• We have a few angels that follow the changes and each commit to see what happens to their favourite CMS! If you commit something REALLY sketchy, they will politely contact you, most likely after immediately reverting changes. There is no official people assigned to this so if you are especially nervous, jump into #plone and ask for a quick eyeball on your changes.

Committing to Products.CMFPlone

If you are working a bug fix on Products.CMFPlone, there are a couple other things to take notice of. First and foremost, you’ll see that there are several branches. At the time of writing this document, there are branches for 4.2.x, 4.3.x and master, which is the implied 5.0. This may change faster than this documentation, so check the branch dropdown on GitHub.

Still with me? So you have a bug fix for 4.x. If the fix is only for one version, make sure to get that branch and party on. However, chances are the bug is in multiple branches.

Let’s say the bug starts in 4.1. Pull the 4.1 branch and fix and commit there with tests.

If your fix only involved a single commit, you can use git’s cherry-pick command to apply the same commit to a different branch.

First check out the branch:

> git checkout 4.2

And then cherry-pick the commit (you can get the SHA hash from git log).:

> git cherry-pick b6ff4309

There may be conflicts; if so, resolve them and then follow the directions git gives you to complete the cherry-pick.

If your fix involved multiple commits, cherry-picking them one by one can get tedious. In this case things are easiest if you did your fix in a separate feature branch.

In that scenario, you first merge the feature branch to the 4.1 branch:

> git checkout 4.1
> git merge my-awesome-feature

Then you return to the feature branch and make a branch for rebasing it onto the 4.2 branch:

> git checkout my-awesome-feature
> git checkout -b my-awesome-feature-4.2
> git rebase ef978a --onto 4.2

(ef978a happens to be the last commit in the feature branch’s history before it was branched off of 4.1. You can look at git log to find this.)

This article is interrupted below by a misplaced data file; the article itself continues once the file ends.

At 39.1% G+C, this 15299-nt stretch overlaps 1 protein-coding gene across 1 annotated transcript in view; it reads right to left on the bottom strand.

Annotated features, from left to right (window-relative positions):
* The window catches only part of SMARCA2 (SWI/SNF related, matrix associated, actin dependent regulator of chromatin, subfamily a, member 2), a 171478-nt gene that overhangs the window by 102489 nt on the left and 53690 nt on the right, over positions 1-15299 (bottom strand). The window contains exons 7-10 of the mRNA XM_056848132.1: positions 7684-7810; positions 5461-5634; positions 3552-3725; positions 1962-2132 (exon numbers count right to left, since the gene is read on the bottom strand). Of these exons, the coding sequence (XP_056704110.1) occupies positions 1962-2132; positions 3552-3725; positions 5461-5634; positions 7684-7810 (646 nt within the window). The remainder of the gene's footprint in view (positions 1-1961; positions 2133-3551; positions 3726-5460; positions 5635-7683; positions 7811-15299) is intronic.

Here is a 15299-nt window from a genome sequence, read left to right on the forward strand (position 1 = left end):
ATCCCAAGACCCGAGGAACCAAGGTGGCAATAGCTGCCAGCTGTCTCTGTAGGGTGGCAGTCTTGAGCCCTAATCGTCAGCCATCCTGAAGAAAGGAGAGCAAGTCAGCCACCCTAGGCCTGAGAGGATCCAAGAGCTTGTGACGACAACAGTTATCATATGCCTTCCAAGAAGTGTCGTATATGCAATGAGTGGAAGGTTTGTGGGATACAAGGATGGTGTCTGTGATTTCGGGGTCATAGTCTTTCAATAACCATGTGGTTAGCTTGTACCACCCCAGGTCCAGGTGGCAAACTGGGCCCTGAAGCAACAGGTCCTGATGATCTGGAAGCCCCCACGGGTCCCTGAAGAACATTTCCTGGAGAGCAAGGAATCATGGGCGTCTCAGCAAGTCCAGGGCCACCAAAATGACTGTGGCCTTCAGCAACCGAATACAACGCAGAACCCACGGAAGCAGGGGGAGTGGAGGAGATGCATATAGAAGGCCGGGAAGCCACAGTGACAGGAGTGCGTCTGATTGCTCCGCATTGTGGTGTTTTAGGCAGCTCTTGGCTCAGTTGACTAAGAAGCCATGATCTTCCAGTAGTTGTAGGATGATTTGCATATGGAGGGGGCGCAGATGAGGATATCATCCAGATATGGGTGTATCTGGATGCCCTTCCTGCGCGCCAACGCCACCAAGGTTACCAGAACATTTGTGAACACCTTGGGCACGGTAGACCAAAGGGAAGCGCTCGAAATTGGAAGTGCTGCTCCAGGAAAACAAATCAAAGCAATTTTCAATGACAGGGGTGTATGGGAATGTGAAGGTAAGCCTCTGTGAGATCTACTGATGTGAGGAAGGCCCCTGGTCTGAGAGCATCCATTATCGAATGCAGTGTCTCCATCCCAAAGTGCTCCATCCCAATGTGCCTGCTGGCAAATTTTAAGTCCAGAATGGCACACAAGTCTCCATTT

At this point, the feature branch’s history has been updated, but it hasn’t actually been merged to 4.2 yet. This lets you deal with resolving conflicts before you actually merge it to the 4.2 release branch. Let’s do that now:

> git checkout 4.2
> git merge my-awesome-feature-4.2

Branches and Forks and Direct Commits - Oh My!


This section needs a rewrite. Meanwhile we do not allow direct commits, except in very rare cases.

Plone used to be in an svn repository, so everyone is familiar and accustomed to committing directly to the branches. After the migration to GitHub, the community decided to maintain this spirit. If you have signed the contributor agreement form, you can commit directly to the branch (for plone this would be the version branch, for most other packages this would be master).

HOWEVER, there are a few situations where a branch is appropriate. If you:

  • are just getting started,

  • are not sure about your changes

  • want feedback/code review

  • are implementing a non-trivial change

then you likely want to create a branch of whatever packages you are using and then use the pull request feature of GitHub to get review. Everything about this process would be the same except you need to work on a branch. Take the example. After checking it out with mr.developer, create your own branch with:

> cd src/
> git checkout -b my_descriptive_branch_name


Branching or forking is your choice. I prefer branching, and I’m writing the docs so this uses the branch method. If you branch, it helps us because we know that you have committer rights. Either way it’s your call.

Proceed as normal. When you are ready to push your fix, push to a remote branch with:

> git push origin my_descriptive_branch_name

This will make a remote branch in GitHub. Navigate to this branch in the GitHub UI and on the top right there will be a button that says “Pull Request”. This will turn your request into a pull request on the main branch. There are people who look once a week or more for pending pull requests and will confirm whether or not its a good fix and give you feedback where necessary. The reviewers are informal and very nice so don’t worry - they are there to help! If you want immediate feedback, jump into IRC with the pull request link and ask for a review.


You still need to update checkouts.cfg file in the correct branches of buildout.coredev!

Finalizing Tickets

If you are working from a ticket, please don’t forget to go back to the ticket and add a link to the changeset. We don’t have integration with GitHub yet so it’s a nice way to track changes. It also lets the reporter know that you care. If the bug is really bad, consider pinging the release manager and asking him to make a release pronto.


  • How do I know when my package got made?

    You can follow the project on GitHub and watch its timeline. You can also check the CHANGES.rst of every plone release for a comprehensive list of all changes and validate that yours is present.